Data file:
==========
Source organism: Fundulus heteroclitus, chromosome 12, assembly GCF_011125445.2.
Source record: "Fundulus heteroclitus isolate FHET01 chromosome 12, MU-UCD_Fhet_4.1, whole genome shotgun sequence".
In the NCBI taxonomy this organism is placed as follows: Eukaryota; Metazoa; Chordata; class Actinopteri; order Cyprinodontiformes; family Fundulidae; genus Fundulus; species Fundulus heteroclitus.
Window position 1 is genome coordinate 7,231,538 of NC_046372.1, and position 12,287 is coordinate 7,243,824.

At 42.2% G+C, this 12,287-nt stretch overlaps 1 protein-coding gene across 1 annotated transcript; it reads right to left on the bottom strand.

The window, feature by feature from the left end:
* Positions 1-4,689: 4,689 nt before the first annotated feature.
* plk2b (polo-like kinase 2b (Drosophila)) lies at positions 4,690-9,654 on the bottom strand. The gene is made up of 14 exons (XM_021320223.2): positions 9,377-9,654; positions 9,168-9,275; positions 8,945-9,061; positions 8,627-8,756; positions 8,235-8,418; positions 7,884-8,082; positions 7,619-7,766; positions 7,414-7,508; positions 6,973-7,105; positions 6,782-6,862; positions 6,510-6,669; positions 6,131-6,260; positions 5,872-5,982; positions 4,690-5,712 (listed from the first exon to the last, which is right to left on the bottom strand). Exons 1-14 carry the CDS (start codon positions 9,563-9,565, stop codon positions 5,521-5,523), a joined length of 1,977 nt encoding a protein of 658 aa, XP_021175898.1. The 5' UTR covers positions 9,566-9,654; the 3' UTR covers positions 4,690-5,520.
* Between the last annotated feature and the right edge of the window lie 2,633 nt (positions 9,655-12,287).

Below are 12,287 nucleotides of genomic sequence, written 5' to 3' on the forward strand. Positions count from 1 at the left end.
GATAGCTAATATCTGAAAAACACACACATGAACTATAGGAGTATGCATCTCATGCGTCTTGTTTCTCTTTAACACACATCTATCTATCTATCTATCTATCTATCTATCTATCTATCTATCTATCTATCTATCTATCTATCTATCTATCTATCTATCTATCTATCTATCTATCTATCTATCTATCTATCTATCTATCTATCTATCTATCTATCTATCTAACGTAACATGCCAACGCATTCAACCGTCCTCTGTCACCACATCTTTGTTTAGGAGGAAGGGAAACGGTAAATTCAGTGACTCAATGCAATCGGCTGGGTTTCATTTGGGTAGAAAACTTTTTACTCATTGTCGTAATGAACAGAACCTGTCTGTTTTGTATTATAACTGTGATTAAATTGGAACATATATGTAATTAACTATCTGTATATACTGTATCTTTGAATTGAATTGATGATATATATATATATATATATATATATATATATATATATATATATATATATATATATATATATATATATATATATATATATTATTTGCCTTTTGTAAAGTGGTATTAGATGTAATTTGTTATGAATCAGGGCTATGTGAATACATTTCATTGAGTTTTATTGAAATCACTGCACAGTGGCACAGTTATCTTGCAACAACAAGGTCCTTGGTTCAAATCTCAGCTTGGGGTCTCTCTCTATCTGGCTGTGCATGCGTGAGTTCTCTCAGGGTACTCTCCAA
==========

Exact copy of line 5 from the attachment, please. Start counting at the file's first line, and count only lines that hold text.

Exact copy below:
At 42.2% G+C, this 12,287-nt stretch overlaps 1 protein-coding gene across 1 annotated transcript; it reads right to left on the bottom strand.